For wildlife-oriented visitors on a budget, Bleaker Island is an exceptional alternative to more distant and/or costly destinations like Sea Lion  and Carcass Islands , which require longer flights and have more expensive accommodations and food. Bleaker can’t quite match the diversity of those islands, but it has a scenic rocky shoreline with Magellanic, rockhopper, and gentoo penguins, as well as the occasional king, plus king cormorants and night herons, and a breeding colony of giant petrels.
Because Bleaker has no cats, it also has thriving populations of small birds, and owners Mike and Phyl Rendell are removing rats from offshore islands to further encourage the diminutive species like tussock birds. While there are no breeding sea lions or elephant seals, Bleaker gets occasional visitors.
Bleaker’s Cobb’s Cottage (tel. 32491 or 21084, mrendell [at] horizon [dot] co [dot] fk, £30 pp) is a comfortable and attractive self-catering kit house with three bedrooms, sleeping a maximum of five persons; if it’s full, the Rendells can accommodate extra people in the main house. A new lodge called Cassard House (£45 pp self-catering) opened in 2011. Named after a French ship that was wrecked at the south end of the island in 1906, the lodge consists of four rooms with private baths. Full board is available at Cobb’s Cottage or Cassard House for £25 per person, pre-prepared meal packs for £20 per person; there’s a small store for supplementary needs.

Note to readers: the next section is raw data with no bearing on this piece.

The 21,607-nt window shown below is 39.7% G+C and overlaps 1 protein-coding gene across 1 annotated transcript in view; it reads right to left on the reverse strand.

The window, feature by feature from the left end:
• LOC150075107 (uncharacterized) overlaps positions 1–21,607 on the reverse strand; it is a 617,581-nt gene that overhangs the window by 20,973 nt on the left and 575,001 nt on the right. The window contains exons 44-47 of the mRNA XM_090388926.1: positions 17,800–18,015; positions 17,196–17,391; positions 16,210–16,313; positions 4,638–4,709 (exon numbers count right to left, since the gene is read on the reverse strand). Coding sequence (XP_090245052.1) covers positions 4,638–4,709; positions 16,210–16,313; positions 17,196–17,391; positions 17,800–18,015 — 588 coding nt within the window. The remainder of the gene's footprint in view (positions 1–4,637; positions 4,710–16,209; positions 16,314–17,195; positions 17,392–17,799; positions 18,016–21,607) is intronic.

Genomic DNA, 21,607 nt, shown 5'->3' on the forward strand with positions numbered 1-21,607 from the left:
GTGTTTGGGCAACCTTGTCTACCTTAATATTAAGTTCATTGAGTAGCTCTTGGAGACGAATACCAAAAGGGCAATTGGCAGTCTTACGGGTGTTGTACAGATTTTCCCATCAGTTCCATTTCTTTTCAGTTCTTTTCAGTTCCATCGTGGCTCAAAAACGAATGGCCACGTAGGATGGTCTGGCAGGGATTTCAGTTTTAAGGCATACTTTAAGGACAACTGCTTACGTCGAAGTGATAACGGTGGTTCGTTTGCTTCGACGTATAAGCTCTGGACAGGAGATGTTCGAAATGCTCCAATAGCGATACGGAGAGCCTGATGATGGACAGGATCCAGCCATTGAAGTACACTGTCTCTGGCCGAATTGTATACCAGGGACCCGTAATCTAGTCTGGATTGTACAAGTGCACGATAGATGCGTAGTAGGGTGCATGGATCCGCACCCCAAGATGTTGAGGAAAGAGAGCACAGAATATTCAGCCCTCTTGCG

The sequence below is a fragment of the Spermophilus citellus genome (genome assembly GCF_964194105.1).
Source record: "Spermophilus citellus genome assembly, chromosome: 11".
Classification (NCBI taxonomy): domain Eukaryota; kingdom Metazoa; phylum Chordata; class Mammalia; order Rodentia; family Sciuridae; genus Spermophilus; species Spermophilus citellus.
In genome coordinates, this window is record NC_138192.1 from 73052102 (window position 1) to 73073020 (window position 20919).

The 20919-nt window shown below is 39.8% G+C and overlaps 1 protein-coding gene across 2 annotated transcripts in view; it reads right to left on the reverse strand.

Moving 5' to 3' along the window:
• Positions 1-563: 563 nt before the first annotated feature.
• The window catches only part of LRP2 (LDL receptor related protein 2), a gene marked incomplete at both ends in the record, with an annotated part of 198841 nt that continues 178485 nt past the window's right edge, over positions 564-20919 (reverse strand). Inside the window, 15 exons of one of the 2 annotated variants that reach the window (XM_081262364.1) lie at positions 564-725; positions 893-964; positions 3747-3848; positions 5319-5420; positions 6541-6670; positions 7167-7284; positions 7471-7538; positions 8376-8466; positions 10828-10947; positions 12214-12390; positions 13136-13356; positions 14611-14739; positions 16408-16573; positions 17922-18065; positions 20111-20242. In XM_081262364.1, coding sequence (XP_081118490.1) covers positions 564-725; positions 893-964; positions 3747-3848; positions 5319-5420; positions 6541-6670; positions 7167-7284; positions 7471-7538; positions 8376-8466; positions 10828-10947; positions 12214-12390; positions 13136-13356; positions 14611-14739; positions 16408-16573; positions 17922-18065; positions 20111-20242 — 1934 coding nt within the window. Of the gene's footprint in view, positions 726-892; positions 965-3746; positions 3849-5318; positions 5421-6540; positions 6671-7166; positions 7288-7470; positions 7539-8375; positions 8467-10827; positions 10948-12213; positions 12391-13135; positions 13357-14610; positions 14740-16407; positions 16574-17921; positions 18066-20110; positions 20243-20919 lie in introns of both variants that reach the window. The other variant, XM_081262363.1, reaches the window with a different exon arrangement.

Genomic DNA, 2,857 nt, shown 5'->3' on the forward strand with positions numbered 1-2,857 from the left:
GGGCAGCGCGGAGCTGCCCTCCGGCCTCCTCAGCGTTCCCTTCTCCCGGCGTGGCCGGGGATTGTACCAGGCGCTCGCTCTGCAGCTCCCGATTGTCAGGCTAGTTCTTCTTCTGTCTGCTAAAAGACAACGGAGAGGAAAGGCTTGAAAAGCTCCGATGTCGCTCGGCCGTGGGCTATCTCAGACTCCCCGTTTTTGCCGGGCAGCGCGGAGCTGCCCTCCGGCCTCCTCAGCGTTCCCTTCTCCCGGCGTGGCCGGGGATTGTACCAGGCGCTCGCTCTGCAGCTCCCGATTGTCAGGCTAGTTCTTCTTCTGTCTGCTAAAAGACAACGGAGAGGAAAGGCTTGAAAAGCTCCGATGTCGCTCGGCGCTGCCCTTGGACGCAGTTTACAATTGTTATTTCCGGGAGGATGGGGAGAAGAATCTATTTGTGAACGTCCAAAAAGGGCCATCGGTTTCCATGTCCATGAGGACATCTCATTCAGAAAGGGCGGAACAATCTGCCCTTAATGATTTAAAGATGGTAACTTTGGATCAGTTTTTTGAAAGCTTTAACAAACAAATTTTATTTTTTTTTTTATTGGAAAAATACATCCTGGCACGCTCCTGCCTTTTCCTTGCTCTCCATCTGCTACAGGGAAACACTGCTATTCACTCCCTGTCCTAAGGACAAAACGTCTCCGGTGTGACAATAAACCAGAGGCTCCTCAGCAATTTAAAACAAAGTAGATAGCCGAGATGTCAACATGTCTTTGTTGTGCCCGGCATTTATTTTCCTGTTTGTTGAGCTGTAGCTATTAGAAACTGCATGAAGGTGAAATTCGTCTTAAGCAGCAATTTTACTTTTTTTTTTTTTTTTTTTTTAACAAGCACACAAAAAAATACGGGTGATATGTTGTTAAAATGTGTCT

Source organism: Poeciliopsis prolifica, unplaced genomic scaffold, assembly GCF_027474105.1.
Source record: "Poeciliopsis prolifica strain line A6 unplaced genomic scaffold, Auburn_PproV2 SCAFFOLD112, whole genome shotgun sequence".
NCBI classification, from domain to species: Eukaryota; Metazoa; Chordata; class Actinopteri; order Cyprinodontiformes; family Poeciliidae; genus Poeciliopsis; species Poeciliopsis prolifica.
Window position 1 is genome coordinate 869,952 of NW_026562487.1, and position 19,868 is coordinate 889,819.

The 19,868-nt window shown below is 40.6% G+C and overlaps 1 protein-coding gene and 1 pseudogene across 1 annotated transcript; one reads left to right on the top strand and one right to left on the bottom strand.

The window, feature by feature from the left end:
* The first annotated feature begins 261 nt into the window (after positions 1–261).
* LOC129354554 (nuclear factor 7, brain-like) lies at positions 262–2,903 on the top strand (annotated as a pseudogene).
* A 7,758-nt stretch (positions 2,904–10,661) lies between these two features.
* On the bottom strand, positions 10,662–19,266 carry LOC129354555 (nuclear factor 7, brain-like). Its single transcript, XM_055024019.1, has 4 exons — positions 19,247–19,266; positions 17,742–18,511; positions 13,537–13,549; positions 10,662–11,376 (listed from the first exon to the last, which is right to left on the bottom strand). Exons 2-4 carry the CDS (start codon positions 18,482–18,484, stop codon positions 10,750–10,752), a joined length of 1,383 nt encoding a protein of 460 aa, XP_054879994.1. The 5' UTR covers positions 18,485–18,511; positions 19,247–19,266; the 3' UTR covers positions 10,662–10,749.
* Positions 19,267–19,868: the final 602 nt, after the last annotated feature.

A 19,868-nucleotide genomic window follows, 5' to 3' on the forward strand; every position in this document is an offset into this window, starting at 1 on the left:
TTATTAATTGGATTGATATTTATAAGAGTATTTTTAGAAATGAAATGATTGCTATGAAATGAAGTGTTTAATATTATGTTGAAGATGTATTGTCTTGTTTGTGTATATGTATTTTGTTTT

At its closest, Bleaker is barely half a mile from East Falkland ; FIC managers used to ride 20 miles southeast from North Arm and row across to Bleaker, but today’s visitors prefer FIGAS air taxis. Most wildlife is within easy walking distance of the settlement, but there’s a Land Rover available for rent (on Bleaker’s “hard camp,” unlike much of East Falkland, getting bogged is not a serious hazard).